In “Constraints to Leisure,” Edgar L. Jackson and David Scott provide an overview of the field of leisure constraints research as of the late 1990s. They point out that originally researchers in the field studies what was then called “barriers to recreation participation,” but the word “barriers” refers to what is now considered only one type of constraint – something that intervenes or prevents one from participating in an activity. But now other kinds of constraints are recognized, including one’s interpersonal and intrapersonal influences, which lead one not to take part in leisure. In additional, Jackson and Scott explain that the word “leisure” is used rather than just recreation, since it is a more inclusive term, and the word “participation” was also dropped, since leisure research doesn’t only involve whether a persona participates, but what they prefer to do, where, and what a particular type of leisure means to them.
Jackson and Scott also discuss the three major ways of looking at leisure that have evolved since the leisure constraints approach began in the 19th century. It began with considerations of “barriers to recreation participation and leisure enjoyment” based on the assumption that the main issue to address was service delivery, so that people would participate more if there were more services provided.
Then, starting in the 1960s, the focus shifted to looking at how particular barriers might affect the participation by individuals with different economic and social characteristics. Later, in the 1980s, the notion of constraints emerged, and the researchers realized that these constraints might not only be external, such as in the form of a facility or service, but could be internal, such as a constraint due to psychological and economic factors, or to social or interpersonal factors, such as a person’s relationships with his or her spouse or family.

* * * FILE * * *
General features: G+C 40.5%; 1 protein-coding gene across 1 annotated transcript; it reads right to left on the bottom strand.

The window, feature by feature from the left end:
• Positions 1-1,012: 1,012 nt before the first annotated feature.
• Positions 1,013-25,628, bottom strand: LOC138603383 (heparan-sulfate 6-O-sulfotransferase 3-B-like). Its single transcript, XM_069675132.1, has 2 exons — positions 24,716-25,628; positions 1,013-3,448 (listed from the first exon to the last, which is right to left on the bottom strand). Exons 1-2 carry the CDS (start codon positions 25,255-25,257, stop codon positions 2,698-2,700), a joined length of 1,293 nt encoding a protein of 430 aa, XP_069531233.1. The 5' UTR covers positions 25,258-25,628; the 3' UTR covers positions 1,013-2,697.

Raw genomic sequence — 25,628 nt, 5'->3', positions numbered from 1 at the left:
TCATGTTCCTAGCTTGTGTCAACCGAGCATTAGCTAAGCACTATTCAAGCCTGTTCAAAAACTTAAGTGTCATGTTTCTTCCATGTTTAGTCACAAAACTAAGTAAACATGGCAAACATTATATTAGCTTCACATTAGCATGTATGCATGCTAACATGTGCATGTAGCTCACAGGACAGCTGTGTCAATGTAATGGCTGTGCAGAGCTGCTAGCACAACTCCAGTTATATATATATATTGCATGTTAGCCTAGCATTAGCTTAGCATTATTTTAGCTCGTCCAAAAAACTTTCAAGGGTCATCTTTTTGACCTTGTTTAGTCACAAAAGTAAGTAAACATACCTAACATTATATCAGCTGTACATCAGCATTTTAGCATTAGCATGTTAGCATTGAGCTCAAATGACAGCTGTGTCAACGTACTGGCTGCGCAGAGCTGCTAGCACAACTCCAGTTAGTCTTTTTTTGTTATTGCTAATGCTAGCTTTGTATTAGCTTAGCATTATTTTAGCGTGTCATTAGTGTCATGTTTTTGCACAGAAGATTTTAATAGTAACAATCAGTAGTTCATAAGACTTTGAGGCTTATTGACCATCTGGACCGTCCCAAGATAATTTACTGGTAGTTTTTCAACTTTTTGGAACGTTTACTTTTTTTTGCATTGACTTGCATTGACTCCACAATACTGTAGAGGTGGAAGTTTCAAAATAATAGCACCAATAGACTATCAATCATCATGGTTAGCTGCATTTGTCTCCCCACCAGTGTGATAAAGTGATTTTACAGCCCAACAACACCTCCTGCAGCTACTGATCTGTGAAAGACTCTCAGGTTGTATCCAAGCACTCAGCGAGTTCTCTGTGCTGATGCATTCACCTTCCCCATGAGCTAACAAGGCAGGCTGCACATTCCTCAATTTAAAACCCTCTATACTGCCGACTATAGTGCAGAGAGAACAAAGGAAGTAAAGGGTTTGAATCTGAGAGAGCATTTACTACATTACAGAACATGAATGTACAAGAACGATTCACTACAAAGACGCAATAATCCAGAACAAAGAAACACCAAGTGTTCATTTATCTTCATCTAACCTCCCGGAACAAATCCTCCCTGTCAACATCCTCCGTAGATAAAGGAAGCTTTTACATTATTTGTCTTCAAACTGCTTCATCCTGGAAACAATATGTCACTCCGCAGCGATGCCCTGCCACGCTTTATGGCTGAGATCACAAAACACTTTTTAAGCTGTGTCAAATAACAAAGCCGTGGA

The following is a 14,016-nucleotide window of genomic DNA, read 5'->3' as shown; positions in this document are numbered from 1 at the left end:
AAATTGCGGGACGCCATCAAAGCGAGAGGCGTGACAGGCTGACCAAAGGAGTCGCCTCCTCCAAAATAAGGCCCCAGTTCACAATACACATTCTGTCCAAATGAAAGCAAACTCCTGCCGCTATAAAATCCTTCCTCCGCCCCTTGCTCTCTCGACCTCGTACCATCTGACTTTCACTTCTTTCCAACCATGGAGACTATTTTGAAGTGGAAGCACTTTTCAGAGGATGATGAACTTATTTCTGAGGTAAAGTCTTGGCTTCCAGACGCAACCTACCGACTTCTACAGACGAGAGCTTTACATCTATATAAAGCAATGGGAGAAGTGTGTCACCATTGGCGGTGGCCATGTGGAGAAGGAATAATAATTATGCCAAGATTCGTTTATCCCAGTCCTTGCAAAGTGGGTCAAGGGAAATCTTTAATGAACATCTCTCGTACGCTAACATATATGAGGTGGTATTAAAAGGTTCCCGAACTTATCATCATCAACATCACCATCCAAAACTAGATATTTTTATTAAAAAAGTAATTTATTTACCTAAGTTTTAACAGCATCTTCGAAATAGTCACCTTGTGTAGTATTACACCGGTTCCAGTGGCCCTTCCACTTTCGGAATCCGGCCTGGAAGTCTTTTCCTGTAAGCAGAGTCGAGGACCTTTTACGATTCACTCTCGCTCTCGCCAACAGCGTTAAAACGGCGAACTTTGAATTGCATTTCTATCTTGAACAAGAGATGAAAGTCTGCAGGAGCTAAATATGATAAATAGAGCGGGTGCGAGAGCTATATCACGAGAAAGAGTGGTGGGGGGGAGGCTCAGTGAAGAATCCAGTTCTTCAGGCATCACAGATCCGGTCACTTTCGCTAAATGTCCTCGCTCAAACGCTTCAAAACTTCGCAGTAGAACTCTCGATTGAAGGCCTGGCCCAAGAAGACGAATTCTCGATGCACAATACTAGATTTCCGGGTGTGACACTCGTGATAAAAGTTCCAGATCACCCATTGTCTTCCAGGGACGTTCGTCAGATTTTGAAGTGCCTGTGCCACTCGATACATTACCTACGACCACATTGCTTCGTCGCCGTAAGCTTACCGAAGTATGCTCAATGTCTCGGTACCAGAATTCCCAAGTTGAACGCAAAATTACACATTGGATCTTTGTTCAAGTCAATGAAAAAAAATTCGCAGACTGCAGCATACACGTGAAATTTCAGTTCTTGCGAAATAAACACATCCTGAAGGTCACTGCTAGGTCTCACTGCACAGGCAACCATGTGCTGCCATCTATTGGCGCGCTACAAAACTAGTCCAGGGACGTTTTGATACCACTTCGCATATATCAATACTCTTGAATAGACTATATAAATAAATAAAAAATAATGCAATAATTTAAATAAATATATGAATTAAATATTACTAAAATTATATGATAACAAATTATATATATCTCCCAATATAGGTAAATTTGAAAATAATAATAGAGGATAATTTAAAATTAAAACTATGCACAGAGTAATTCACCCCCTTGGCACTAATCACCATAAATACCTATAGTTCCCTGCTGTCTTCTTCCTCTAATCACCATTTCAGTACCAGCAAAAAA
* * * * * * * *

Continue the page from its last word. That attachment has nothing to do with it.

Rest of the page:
Since the late 1980s, it would seem that three major concepts about the constraints affecting involvement in leisure activities have emerged, as described in a model proposed by Crawford and Godbey in 1987.
1) The structural or intervening constraint is one which affects someone from participating in some type of leisure, once the person already has indicated a preference for or desire to participate. As conceptualized by Crawford and Godbey, these structural or intervening constraints are “those factors that intervene between leisure preference and participation.” (p. 307). Research based on this conception of a constraint generally involves doing a survey to identify the particular items standing in the way of participation, such as time, costs, facilities, knowledge of the service or facility, lack of a partner for participation (such as a partner to participate in a doubles tennis match), and a lack of skills or a disability. The assumption underlying this approach is that a person would participate in any activity if not for these constraints, which seem much like the barriers conceived of when that term was in use. In looking for patterns and commonalities, using various quantitative methods such as factor analysis and cluster analysis, researchers …